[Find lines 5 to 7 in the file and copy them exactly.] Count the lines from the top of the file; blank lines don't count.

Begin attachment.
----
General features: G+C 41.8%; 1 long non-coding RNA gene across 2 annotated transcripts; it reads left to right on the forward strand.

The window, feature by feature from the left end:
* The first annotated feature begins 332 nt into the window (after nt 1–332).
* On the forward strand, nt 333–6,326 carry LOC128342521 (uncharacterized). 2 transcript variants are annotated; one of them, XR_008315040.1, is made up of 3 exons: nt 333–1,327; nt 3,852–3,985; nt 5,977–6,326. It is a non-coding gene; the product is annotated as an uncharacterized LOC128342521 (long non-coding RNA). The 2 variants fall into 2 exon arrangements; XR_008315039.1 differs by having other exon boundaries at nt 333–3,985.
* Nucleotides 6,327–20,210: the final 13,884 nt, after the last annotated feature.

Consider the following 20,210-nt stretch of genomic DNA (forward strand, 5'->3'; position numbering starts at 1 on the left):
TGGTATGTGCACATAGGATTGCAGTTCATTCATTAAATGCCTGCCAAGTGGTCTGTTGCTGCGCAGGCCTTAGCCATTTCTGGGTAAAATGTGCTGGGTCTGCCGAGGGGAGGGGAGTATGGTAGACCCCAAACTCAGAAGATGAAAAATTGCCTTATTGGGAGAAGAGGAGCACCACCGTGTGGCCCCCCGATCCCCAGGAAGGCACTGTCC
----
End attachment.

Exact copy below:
* Nucleotides 6,327–20,210: the final 13,884 nt, after the last annotated feature.

Consider the following 20,210-nt stretch of genomic DNA (forward strand, 5'->3'; position numbering starts at 1 on the left):
TGGTATGTGCACATAGGATTGCAGTTCATTCATTAAATGCCTGCCAAGTGGTCTGTTGCTGCGCAGGCCTTAGCCATTTCTGGGTAAAATGTGCTGGGTCTGCCGAGGGGAGGGGAGTATGGTAGACCCCAAACTCAGAAGATGAAAAATTGCCTTATTGGGAGAAGAGGAGCACCACCGTGTGGCCCCCCGATCCCCAGGAAGGCACTGTCC